They are that nice.
The 2018 Topps Gallery set is a retail-exclusive product that can be bought at Walmart. The hobby-style Collector box sells for $79.99 and contains 20 packs. There are five cards in every pack, and Topps promises two autograph cards in every box.
his is the second straight year that Topps has sold Gallery through Walmart, and there is also an online buying option for those who don’t want to venture near big box stores during the holiday season.
Lately, I’ve been buying blaster boxes in most cases to review products, but this time I splurged and purchased a Collector box. There are 200 cards in the base set, with the final 50 cards designated as short prints. I pulled 84 base cards and four short prints; the SPs have designations on the card fronts like “Apprentices,” “Artisans” and “Masters.” For example, the box I bought contained a Masters (Greg Maddux), an Artisan (Masahiro Tanaka) and two Apprentices (Dustin Fowler and Franklin Barreto).
The artists working on the portraits for this set include Mayumi Seto, John Giancaspro, Kris Penix, Kevin Graham, Carlos Cabaleiro, Dan Bergren, Evan Shoman and Gerry Garcia. Each artist is credited on the card back, so a collector will know immediately who created the portrait on the front.
The card fronts are mostly vertical in design. The player’s last name is at the bottom of his portrait, stamped in gold foil. The first name is presented in small script, while the last name is in big block letters. The Topps Gallery logo is positioned in the top right-hand corner of the card.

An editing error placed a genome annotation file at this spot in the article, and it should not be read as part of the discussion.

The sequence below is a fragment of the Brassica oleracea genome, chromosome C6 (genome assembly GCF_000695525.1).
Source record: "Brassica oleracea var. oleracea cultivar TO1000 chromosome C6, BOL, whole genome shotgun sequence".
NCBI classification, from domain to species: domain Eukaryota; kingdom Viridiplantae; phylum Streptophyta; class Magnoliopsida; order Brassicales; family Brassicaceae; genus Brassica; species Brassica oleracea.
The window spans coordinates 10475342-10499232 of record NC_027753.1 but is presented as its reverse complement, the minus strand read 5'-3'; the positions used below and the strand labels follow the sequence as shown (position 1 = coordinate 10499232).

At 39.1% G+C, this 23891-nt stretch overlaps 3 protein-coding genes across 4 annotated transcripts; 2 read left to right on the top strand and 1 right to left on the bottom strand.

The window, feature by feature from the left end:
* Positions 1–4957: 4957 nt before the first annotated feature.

The player’s team is stamped in small capital letters under his last name. Curiously, one has to flip the card to find out the player’s position.
The player portraits are stunning, with rich detail and soothing background colors. Emotions are captured vividly, too. Al Minter’s card (No. 6) shows the pitcher’s strong concentration as he goes into the stretch. Marcell Ozuna (No. 30) shows strength through the contours in his face, contrasted smartly with a cloud-filled, blue sky background. Portraits of Bo Jackson, Ozzie Albies, Brooks Robinson and Charlie Blackmon are favorites, too.
The card backs follow a vertical design, with a five-line paragraph called “Gallery Notes” giving a short summary of achievements and career highlights. Instead of a year-by-year line summary of a player’s career, Topps chooses a month-by-month breakdown from 2017, which is a nice change of pace.
Parallels have a Private Issue stamp and are numbered to 250. I pulled two of these cards. There are also parallels in wood, green (numbered to 99), blue (50), orange (25), and 1/1s in red. There are also parallels in wood, green (numbered to 99), blue (50), orange (25) and red (1/1). There are also 1/1 printing plates.
The two autograph cards I pulled were sticker signatures, which was slightly disappointing. The auto cards were of Braves pitcher Max Fried and Blue Jays shortstop Richard Urena.
Heritage Set is a 40-card insert that is designed like the iconic 1952 Topps cards. I pulled four of these cards, including Aaron Judge, Giancarlo Stanton, Manny Machado and Francisco Lindor. Parallels for this subset also come in green (numbered to 250), orange (25) and red (1/1).
Masterpiece is a 30-card insert set, which features a portrait-like black-and-white shot against a feathered action shot in the background. I pulled two of these cards —Derek Jeter and Andrew McCutchen.
Each Collector box comes with a Gallery Boxloader, which could include original paintings. I pulled an Oversized Base Topper — there are 50 different subjects— of Astros second baseman Jose Altuve.
Topps’ slogan on its Collector Box is “The Art of Collecting.” There is an art to collecting, and Topps Gallery is an attractive set with cards that deserve to be framed.